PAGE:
We Need Another Christmas Romance

The old Christmas traditions are dead. Families used to celebrate Christmas in the one true and correct way: by watching scratchy animated films about dying snowmen, mutated reindeer, anemic trees, and weird green men you wouldn’t touch with a thirty-nine-and-a-half foot pole.

Well, VHS players are now extinct, and you can only find these classic stories that illustrate the true meaning of Christmas by individually subscribing to 18 different streaming services. There is also a guy in the corner of the Wal-Mart parking lot wearing a big trench coat full of Christmas specials, and he’d be the best way to get them if he didn’t only accept bitcoin.

What’s replaced these classics? Sappy Christmas romance movies.
You know, sentimental holiday films with predictable romance plots, like “The Christmas Prince,” or “The Christmas Switch,” or “A Castle for Christmas,” or “Die Hard”. 

What do I think of these movies? Well, as a full-time husband, I am legally required to state that “no, honey, I love these movies,” and “the only thing I love more is watching them with you,” and “yes, I agree that we should remodel our house to look like the interior of that Christmas village”. 

Here’s the thing: they’re actually fantastic. In a real world full of horrifying twists, these movies are as comfortingly predictable as a sunrise, or Utah road construction. You know everything that is going to happen in the entire movie within the first scene – nay, within the opening credits – nay, within the title itself.

They are so comfortingly predictable that right now, we can come up with a title for a Christmas romance, and you and I will both immediately know the entire plot.

Take, for example, this fake and fictitious Christmas romance: “I Saw Three Ships.”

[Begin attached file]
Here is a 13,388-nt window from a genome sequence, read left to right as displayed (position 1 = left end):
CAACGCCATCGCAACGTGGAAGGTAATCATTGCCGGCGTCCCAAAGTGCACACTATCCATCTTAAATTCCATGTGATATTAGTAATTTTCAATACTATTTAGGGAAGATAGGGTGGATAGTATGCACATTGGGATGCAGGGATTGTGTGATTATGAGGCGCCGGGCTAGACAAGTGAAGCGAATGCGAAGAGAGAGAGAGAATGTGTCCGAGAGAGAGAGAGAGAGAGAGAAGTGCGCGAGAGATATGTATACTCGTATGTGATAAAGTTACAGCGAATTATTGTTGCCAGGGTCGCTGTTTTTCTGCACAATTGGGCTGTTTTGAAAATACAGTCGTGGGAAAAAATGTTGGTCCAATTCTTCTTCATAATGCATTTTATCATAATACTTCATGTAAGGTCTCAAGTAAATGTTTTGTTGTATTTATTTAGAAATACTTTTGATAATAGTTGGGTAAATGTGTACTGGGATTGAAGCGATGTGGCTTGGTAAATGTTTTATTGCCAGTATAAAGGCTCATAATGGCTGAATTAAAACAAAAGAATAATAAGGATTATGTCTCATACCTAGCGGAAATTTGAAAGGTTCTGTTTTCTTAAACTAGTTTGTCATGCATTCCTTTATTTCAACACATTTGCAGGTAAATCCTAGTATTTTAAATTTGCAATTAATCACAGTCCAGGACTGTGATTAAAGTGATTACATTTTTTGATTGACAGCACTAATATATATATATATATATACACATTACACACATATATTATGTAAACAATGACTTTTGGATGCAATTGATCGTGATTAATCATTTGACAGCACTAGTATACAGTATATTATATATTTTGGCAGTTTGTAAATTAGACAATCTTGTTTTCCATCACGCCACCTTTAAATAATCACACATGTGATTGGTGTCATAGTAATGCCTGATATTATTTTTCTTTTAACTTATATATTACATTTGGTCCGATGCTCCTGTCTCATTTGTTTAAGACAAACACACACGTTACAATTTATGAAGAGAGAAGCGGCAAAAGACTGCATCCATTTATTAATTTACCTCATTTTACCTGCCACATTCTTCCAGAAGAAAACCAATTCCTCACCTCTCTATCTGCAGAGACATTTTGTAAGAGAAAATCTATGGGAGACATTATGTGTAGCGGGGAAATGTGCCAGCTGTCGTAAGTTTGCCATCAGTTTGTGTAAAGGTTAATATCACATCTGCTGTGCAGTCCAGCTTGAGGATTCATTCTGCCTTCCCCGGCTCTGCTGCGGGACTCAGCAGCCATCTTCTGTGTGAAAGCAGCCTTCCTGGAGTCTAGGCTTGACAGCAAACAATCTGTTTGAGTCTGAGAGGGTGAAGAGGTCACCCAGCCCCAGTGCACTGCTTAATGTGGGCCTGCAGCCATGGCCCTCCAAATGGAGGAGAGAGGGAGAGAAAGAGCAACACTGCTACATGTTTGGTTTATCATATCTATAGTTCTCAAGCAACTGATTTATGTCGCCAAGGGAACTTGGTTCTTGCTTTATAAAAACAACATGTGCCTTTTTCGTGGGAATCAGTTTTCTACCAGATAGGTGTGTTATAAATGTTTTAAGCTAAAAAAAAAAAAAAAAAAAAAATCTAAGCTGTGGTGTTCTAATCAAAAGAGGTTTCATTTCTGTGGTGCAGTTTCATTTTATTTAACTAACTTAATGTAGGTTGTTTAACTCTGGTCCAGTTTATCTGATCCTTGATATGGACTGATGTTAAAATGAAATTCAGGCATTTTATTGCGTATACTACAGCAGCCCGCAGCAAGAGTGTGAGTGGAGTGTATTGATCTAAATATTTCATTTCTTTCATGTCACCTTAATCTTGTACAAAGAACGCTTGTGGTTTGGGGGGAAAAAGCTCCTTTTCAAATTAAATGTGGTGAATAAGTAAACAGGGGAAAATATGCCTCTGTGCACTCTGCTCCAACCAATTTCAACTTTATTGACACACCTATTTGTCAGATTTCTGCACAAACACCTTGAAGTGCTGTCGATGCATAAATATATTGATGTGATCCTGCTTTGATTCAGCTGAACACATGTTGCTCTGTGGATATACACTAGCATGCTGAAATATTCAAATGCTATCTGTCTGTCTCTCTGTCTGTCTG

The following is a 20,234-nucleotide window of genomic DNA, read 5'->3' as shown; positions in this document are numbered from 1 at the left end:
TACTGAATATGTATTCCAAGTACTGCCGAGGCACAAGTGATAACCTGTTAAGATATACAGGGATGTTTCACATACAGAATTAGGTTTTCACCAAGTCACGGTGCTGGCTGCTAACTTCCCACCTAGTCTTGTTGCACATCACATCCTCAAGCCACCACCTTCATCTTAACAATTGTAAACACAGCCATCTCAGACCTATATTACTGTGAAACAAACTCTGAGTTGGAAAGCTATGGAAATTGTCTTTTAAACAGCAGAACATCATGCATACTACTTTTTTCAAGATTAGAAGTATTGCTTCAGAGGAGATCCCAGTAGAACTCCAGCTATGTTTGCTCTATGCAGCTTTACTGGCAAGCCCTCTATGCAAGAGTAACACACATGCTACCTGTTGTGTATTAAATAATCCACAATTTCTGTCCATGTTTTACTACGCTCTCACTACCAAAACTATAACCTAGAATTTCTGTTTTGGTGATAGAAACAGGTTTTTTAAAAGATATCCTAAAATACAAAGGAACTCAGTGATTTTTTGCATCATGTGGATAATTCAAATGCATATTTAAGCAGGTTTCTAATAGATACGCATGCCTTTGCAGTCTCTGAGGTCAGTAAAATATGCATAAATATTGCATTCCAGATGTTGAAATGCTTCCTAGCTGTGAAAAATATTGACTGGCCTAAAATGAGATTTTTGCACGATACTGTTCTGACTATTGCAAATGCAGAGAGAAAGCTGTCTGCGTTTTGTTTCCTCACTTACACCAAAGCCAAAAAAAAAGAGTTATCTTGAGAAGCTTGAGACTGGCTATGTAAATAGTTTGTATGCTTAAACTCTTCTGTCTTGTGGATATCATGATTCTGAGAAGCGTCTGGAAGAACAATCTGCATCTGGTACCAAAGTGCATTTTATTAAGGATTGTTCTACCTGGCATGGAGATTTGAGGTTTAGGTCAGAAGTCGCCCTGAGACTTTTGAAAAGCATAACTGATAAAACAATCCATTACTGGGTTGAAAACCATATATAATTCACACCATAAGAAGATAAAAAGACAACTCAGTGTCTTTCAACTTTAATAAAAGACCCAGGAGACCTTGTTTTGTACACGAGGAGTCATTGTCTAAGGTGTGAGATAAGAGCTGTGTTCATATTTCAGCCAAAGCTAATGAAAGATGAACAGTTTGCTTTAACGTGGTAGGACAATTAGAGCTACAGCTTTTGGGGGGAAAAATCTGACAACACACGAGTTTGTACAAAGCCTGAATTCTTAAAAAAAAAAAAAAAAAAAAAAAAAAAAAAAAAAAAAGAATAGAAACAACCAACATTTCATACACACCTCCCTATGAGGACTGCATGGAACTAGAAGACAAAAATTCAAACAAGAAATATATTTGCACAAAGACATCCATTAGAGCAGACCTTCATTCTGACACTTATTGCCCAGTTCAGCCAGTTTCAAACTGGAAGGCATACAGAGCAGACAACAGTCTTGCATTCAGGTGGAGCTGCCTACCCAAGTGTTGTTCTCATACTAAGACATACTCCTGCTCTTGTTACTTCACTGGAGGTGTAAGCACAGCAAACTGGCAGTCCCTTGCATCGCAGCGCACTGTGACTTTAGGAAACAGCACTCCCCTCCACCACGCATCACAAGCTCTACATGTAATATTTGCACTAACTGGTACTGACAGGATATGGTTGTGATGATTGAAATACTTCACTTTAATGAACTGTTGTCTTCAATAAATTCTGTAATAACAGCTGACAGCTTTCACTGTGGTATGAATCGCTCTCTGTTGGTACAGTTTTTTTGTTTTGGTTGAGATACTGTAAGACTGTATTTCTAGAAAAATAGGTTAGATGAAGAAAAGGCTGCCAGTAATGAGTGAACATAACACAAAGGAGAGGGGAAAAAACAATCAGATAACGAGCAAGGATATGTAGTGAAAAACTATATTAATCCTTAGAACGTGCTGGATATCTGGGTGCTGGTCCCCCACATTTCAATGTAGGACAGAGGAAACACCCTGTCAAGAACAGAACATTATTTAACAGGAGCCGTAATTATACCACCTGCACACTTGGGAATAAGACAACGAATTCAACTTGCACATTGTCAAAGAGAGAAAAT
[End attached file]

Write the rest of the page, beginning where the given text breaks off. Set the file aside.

A late twenties, early thirties woman with a high-powered corporate job is returning to her sleepy port town home for Christmas. Her name is Christy. It’s short for CHRISTMAS. 

She bumps into a handsome stranger, who says, “Hey, sorry to spill hot chocolate on your festive holiday boots; I was just distracted buying choral music for the orphans I volunteer to take caroling every year. My name’s Frank.” (It’s short for FRANKINCENSE.) Frank is a local fisherman/photographer/artist. His fishing boat is named THE MISTLETOE.

Then a giant corporate shipping, uh, ship, takes berth at the port town. It’s full of superficial, exploitative holiday products that everyone hates, all manufactured by CORPORATE XMAS HOLIDAY CORP UNLIMITED. Corporate XMas Holiday Corp Unlimited is run by Grinchman Grincherson the Fifth, a rich heir who wants to bulldoze the entire town so they can put a Christmas Crypto store there. Grinchman Grincherson hates Christmas; his favorite holiday is Boxing Day, because that’s when you get to return Christmas.

(He is also Christy’s FIANCE.)

Christy is going to miss caroling with the orphans, and with Frankincense; Christmas traffic and/or the winter storm have made it impossible to get there in time! That’s when a kindly old man on a small, charming boat offers to give her a ride across the bay. This mysterious helper has no name; his boat, though, is named “I AM LITERALLY SANTA CLAUS.”

The orphans are the supposed driving motivation for everything, and are referenced constantly and with great reverence, but rarely ever featured on screen; kind of like Jesus in American Christmas. 

Christy kisses Frank on The Mistletoe, breaks up with Grinchman Grincherson V, sings with the orphans, and learns the true meaning of Christmas. Frank’s photograph of the Christmas sunrise on the bay sells at auction for a gazillion dollars and/or he reveals that he is secretly a prince from a small, fictional European nation where everyone speaks British English.

And that’s the first movie in the quadrilogy.

Anyway, that’s exactly what played out in your mind too, right?


Well, we’ll see how close we were when some version of this inevitably comes to a streaming service next Christmas–or, perhaps, to a strange man’s trench coat in the Wal-Mart parking lot.

This article first appeared in the Duzett Gazette, the really official newsletter of Carl Duzett. Sign up here to get more content like this in your inbox, as well as some other content that isn’t quite like it, but is probably also good.

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